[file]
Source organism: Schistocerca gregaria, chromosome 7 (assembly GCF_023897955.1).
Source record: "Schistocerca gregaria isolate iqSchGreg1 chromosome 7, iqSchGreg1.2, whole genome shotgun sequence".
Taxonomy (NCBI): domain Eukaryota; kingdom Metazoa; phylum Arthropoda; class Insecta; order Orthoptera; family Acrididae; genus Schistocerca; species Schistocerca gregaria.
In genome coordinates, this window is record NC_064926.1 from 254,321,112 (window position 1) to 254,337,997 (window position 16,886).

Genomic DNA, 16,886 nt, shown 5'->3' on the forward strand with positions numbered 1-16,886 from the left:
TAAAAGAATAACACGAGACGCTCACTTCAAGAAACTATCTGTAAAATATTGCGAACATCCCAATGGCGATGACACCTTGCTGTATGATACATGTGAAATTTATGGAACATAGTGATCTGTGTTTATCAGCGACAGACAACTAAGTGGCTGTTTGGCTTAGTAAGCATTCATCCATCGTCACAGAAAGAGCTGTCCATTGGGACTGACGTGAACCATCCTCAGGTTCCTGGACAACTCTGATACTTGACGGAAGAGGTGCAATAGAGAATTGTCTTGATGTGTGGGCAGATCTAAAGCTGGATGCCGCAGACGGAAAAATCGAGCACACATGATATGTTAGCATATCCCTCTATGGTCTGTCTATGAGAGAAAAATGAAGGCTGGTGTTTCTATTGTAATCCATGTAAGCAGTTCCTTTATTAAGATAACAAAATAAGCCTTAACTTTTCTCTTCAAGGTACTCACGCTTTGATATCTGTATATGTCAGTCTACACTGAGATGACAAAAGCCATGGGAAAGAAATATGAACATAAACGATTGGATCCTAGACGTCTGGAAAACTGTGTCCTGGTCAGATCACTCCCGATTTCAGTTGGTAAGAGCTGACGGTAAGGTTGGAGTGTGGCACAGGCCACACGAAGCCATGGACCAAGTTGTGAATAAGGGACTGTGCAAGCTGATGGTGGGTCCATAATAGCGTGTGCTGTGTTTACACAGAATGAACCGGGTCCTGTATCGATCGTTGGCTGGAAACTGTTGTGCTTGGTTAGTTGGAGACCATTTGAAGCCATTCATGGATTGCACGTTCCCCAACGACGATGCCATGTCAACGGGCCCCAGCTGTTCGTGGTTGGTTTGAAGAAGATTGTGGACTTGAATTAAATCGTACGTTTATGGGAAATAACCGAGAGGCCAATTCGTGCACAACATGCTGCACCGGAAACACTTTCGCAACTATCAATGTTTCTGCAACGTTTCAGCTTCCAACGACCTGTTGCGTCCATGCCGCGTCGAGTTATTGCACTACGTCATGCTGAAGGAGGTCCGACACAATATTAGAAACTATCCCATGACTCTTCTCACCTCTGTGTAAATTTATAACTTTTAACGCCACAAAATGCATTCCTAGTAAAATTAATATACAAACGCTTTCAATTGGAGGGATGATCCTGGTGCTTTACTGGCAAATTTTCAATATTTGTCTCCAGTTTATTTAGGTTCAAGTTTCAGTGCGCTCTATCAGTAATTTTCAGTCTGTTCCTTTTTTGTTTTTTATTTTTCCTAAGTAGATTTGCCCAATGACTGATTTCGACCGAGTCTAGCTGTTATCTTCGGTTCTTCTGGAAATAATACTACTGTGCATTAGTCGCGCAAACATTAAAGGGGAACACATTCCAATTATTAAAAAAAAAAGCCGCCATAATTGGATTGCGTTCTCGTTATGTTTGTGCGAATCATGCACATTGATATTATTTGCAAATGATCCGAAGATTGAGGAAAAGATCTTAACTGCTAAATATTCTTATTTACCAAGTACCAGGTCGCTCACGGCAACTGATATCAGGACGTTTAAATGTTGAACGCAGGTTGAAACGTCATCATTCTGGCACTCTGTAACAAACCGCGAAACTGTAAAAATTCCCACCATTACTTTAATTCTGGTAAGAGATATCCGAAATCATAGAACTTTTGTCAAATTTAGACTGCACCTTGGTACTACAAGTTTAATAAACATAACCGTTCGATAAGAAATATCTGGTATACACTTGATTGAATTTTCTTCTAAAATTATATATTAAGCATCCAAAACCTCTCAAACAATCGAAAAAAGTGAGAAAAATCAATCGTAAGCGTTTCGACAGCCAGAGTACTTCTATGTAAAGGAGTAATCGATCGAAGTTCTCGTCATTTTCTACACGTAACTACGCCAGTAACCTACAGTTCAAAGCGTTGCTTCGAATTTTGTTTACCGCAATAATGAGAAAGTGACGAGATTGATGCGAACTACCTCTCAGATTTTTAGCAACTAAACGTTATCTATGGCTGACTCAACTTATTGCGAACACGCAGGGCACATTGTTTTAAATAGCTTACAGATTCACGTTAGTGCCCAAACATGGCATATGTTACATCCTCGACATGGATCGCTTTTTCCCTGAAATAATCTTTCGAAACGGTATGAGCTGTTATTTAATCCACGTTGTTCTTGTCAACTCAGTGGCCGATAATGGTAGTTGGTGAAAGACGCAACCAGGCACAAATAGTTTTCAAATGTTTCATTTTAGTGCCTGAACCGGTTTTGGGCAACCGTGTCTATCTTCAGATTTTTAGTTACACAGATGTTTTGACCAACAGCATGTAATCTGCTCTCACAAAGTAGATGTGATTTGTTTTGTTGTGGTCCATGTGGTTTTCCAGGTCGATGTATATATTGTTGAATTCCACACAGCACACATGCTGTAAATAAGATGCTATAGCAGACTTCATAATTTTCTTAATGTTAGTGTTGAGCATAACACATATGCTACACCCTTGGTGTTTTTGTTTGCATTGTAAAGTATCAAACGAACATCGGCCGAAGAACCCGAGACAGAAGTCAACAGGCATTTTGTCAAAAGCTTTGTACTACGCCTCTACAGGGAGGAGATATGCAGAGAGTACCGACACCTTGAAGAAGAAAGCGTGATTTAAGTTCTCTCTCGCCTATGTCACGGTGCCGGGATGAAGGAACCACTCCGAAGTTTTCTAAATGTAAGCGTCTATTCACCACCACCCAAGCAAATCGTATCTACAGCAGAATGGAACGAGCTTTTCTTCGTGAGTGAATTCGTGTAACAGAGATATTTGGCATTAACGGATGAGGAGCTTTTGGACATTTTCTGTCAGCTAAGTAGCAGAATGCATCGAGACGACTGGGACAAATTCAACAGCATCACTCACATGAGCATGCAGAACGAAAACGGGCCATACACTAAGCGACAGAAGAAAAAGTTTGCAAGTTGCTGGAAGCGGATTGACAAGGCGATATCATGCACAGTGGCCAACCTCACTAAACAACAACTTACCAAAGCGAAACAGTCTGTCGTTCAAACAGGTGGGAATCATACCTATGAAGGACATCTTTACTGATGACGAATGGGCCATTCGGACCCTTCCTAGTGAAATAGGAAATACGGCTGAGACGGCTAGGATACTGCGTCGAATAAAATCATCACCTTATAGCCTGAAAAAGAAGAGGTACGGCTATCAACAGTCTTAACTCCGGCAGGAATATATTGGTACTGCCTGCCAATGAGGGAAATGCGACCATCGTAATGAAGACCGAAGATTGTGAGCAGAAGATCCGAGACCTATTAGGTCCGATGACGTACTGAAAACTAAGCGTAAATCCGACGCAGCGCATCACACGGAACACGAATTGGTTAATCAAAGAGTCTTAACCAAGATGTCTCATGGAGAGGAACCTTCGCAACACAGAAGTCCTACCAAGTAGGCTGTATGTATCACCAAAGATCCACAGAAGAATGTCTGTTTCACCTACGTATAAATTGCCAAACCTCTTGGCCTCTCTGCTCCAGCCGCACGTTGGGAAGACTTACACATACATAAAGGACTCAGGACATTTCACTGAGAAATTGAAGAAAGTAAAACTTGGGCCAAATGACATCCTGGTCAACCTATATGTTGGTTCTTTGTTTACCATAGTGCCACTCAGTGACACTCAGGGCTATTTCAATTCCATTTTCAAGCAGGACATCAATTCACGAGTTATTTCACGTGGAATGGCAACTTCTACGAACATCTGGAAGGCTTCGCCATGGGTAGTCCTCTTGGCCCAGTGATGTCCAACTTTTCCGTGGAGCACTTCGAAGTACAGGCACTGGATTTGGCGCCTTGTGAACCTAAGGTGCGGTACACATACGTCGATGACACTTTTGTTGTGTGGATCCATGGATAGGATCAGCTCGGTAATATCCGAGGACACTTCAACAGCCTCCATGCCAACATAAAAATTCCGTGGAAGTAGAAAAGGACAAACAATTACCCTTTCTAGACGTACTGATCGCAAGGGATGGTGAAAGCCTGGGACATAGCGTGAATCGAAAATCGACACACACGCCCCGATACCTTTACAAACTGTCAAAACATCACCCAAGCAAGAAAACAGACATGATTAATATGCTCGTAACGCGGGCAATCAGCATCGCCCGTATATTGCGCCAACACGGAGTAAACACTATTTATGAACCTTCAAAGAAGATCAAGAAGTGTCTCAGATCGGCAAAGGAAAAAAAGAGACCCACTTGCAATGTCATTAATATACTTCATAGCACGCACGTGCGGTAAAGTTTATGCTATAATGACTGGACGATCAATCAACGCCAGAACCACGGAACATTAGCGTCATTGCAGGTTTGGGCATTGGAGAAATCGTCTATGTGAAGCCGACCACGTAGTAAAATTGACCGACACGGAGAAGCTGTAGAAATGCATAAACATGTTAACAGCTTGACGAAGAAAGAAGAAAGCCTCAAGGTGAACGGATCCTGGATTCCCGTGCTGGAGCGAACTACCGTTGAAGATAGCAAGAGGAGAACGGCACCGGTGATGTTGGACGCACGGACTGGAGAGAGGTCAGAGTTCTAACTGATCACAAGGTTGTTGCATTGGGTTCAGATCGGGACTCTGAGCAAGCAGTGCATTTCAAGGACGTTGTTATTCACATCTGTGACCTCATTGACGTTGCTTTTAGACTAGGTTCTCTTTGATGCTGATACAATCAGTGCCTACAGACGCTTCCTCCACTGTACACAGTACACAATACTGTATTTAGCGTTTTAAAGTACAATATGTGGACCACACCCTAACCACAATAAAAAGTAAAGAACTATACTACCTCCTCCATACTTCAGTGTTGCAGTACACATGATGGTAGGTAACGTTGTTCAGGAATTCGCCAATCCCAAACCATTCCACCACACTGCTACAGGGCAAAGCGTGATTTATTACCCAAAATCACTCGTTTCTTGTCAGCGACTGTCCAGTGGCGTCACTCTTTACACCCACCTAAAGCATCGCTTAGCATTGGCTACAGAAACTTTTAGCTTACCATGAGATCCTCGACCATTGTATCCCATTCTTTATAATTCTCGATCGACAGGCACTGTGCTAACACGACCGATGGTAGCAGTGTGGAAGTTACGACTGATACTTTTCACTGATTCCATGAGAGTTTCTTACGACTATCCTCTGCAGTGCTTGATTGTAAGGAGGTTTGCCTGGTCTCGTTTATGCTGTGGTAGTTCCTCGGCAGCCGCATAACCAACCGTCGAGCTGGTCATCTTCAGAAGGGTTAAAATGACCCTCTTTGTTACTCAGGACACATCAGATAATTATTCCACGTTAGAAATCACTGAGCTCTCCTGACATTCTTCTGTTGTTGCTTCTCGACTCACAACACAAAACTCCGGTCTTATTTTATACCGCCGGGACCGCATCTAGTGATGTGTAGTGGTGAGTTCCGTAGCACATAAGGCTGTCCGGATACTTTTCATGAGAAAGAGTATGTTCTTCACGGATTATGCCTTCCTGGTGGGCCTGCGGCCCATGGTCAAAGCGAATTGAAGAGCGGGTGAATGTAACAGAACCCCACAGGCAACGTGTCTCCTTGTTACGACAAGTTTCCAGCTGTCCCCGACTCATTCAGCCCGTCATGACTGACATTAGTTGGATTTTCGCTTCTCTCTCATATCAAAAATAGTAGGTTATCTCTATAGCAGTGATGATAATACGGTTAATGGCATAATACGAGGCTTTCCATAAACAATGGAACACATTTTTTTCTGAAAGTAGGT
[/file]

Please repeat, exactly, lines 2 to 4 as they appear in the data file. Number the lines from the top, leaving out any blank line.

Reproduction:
Source record: "Schistocerca gregaria isolate iqSchGreg1 chromosome 7, iqSchGreg1.2, whole genome shotgun sequence".
Taxonomy (NCBI): domain Eukaryota; kingdom Metazoa; phylum Arthropoda; class Insecta; order Orthoptera; family Acrididae; genus Schistocerca; species Schistocerca gregaria.
In genome coordinates, this window is record NC_064926.1 from 254,321,112 (window position 1) to 254,337,997 (window position 16,886).